Cesar was tireless in his efforts to raise the peoples’ awareness of the social ills that plagued the country. He participated in demonstrations and other protest actions to add his voice to the growing clamor for reforms. Calling for more student involvement, Cesar and his friends went to the different schools in the Southern Tagalog area and spoke about these with the students. Whenever they had the opportunity, they also conducted such talks with the farmers and the rural folk living in the areas surrounding the campuses. Because of Cesar’s agricultural background, he was able to provide hands-on technical and practical help to the small farmers in the communities.

In the UPCA campus itself, controversial issues involving unpopular administration decisions arose.  Cesar took an active part in launching campaigns to push for academic freedom, better student services and participation in campus decision-making.

Many activities contributed significantly to the broad and effective student movement of the ‘60s. At the UPCA, then Student Council (1968) chair Aloysius “Ochie” Baes (Bantayog martyr) initiated a forum which met on Fridays. This was known as the UP College of Agriculture Cultural Society (UPCACS) which discussed and reviewed books of progressive world thinkers. Cesar was an eager participant at the lively exchange of ideas.

Upon receiving his bachelor’s degree in 1968, Cesar applied for post graduate studies and was admitted that same year as a botany teaching fellow.  Combining duties and activism, he encouraged students to take a comprehensive view of the society. As a nationalist scientist, he urged them to question government policies on agricultural development that favor foreign interests. He continuously advocated for social reforms to alleviate the exploitation of the Filipino people and the creeping militarization. He himself began spending more time integrating with the workers and urban poor communities, learning from their experiences as he shared his own knowledge and skills to uplift their plight.

The declaration of martial law in 1972 pushed Cesar to go underground. Like many of the other activists who suddenly found themselves in the same situation, he joined the resistance movement. During those uncertain times, Cesar worked out security measures which helped many activists survive the subsequent crackdown by the dictatorship’s forces. He opted to continue organizing in the urban areas, risking his own security to keep the flame of resistance alive.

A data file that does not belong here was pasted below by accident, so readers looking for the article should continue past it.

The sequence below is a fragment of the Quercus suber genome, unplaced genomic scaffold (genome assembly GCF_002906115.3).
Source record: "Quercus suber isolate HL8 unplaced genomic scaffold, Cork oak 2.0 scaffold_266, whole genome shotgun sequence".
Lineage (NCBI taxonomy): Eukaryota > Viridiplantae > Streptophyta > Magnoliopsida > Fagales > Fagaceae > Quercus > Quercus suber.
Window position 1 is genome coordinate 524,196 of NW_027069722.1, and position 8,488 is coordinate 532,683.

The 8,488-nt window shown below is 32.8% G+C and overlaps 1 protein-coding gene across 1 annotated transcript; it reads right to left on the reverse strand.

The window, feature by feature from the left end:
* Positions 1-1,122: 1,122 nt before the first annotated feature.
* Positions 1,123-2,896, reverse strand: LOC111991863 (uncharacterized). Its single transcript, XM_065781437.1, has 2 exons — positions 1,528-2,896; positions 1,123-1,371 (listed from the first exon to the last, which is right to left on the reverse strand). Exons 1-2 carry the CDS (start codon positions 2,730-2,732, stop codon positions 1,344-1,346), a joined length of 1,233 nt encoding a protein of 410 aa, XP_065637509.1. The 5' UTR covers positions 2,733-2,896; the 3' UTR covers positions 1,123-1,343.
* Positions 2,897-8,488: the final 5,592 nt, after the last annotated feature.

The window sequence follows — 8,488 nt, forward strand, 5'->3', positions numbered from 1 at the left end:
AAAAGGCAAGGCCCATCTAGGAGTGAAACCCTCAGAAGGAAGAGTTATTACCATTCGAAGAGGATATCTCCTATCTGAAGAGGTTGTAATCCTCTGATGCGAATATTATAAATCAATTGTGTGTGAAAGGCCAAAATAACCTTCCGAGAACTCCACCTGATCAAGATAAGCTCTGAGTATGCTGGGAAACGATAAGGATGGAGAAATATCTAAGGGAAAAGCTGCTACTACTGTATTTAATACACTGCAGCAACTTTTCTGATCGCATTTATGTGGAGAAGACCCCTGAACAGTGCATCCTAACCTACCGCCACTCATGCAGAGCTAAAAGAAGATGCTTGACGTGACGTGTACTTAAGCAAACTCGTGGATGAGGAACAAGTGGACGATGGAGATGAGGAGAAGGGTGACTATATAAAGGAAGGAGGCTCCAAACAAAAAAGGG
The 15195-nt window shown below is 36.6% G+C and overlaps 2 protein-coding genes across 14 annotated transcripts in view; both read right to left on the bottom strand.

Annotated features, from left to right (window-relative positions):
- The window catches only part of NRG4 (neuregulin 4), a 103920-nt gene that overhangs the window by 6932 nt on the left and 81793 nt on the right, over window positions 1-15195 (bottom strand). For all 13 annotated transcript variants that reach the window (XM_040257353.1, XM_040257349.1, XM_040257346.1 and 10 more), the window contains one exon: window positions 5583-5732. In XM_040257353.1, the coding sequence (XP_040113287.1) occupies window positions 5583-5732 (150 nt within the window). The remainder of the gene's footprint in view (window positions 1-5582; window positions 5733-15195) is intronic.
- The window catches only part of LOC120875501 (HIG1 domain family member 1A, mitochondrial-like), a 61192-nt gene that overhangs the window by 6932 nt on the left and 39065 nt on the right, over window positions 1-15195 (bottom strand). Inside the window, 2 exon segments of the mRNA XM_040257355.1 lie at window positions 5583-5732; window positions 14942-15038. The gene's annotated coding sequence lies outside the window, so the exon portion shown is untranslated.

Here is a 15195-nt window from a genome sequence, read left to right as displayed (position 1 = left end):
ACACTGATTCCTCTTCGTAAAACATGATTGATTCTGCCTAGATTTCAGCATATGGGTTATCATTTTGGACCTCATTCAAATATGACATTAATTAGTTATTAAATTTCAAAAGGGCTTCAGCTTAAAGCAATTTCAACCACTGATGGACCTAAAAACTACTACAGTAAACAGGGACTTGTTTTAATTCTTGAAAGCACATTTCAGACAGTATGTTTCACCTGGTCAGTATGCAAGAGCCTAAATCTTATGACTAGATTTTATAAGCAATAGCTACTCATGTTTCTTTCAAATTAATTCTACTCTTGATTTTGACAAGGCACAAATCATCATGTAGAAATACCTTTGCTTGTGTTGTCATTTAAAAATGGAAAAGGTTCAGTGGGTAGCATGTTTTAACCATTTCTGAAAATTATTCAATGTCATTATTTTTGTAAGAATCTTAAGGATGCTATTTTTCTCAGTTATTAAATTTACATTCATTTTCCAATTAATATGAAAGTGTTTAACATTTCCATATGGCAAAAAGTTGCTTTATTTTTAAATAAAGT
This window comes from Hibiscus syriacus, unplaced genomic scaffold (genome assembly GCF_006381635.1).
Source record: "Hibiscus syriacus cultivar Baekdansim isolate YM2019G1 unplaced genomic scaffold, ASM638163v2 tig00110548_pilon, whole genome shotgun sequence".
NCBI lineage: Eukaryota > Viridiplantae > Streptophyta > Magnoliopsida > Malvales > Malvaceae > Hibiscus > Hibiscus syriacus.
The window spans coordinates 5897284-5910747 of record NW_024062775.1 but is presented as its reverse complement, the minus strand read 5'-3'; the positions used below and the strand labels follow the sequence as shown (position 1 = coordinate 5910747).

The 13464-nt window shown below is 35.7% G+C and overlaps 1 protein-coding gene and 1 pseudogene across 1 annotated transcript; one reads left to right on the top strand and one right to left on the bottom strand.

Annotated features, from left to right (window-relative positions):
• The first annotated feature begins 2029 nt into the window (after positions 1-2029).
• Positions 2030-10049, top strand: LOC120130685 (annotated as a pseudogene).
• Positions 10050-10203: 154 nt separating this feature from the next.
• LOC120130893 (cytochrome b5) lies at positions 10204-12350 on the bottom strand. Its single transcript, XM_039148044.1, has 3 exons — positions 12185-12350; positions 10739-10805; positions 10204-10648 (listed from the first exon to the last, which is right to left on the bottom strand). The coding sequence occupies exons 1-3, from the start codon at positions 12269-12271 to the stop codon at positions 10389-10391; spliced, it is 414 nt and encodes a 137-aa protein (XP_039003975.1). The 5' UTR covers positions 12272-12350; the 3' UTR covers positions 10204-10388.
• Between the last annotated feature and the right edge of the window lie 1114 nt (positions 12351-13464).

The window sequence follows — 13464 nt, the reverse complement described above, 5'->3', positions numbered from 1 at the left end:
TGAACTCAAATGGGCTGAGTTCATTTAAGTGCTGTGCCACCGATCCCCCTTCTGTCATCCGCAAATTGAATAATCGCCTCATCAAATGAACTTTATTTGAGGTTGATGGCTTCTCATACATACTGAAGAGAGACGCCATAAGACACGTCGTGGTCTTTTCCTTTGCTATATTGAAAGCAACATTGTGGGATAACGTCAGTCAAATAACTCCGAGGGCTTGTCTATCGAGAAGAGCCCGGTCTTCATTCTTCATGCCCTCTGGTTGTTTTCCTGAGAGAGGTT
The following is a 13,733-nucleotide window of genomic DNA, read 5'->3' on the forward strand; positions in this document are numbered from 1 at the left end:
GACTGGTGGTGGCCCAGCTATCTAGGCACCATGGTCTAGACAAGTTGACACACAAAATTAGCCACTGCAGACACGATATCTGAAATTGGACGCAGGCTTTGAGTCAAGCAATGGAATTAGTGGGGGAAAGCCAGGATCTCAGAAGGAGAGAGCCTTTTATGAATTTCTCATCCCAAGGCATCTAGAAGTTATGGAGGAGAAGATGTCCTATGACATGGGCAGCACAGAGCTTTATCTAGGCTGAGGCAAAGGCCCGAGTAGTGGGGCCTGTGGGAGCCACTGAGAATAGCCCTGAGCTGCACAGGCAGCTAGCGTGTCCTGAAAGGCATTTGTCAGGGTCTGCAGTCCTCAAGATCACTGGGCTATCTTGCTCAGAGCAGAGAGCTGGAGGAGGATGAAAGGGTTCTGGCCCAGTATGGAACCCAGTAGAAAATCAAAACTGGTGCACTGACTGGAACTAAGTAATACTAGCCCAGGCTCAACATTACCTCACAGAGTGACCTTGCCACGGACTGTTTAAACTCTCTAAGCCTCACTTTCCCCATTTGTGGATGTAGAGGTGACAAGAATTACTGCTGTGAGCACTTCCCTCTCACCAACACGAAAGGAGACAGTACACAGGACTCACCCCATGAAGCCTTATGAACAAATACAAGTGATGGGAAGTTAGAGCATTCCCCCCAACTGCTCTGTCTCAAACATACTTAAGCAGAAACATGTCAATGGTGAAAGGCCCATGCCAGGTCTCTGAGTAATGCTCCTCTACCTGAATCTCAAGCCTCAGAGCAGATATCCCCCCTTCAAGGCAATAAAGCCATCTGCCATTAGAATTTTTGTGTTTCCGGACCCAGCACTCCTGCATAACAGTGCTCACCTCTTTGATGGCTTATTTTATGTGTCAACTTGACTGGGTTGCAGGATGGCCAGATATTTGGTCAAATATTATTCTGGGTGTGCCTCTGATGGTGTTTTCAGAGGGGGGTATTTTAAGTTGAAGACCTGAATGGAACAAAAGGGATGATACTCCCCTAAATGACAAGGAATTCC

In mid-1973, a series of arrests of activists alarmed Cesar’s group. A meeting was called in October to plan contingency and security measures.

Ironically, Cesar was with seven others in one such meeting in a house in Malabon, Rizal, on October 24, 1973. The group was already asleep on the floor when they were brusquely awakened by intelligence forces of the 2nd MIG-ISAFP, long guns pointed at their faces. In the scuffle to protect the other members of the group, two were shot and killed – Alfredo Malicay (Bantayog martyr) and Cesar Hicaro. Two who were nearest the window were able to escape although they too had gunshot wounds. Three women were arrested – Nelia Sancho, Tita Lubi and Rosemarie Husin, and were immediately brought to Camp Crame.

Cesar’s father and fraternity brothers from the Upsilon Sigma Phi brought his body home from Camp Crame to his house in Paranaque City for the wake. It was later transferred to the Catholic Church at Indang, Cavite for viewing by his townmates and schoolmates. His body was brought to its final resting place at the Indang Public Cemetery after a necrological service and the fraternity’s “final rights”.

One of the survivors of the raid that fateful night, Tita Lubi, remembers Cesar as being kind, well-mannered, and deeply principled. Despite the dangers and hardships they faced, theirs was a happy bunch, she says. They fought for what they believed in. Cesar is survived by a wife and daughter.

Escalante Massacre

Escalante Massacre

The province of Negros Occidental is a province made prosperous by the sugar industry. For hundreds of years, in a history that began during the Spanish colonial period, it had exported sugar and sugar products. Because owning sugar plantations proved very lucrative, land gradually became concentrated and under the control of the elite, the sugar planters or hacenderos, who became extremely rich and powerful. The great majority, on the other hand, were dispossessed of their land and earned their living as farm labor, or sacadas. They were poor, often severely exploited, powerless, and on top of everything else, landless.

Social tension was always high in the province because of this situation. Frequently, Negros was described as a social volcano waiting to explode.

In the late 1970s, world sugar prices collapsed. Across Negros, production had slowed down or worse, stood still. Half a million farm workers lost their livelihoods and hundreds of thousands of children faced hunger and death.

Negros and the Marcos Dictatorship


The regime of Ferdinand Marcos (1972-1986) super-imposed itself on this seething social volcano in Negros.

By itself, the regime had perpetrated terrorism in the Philippine countryside by ordering successive military operations, sending a stream of often abusive soldiers, killing and pillaging their way in the rural areas.

Armando Gustilo, one of Negros’ most powerful sugar planters and warlords, was himself a little dictator in northern Negros. His private army was said to number 1,500, which he wielded to strike terror in the hearts of his province mates.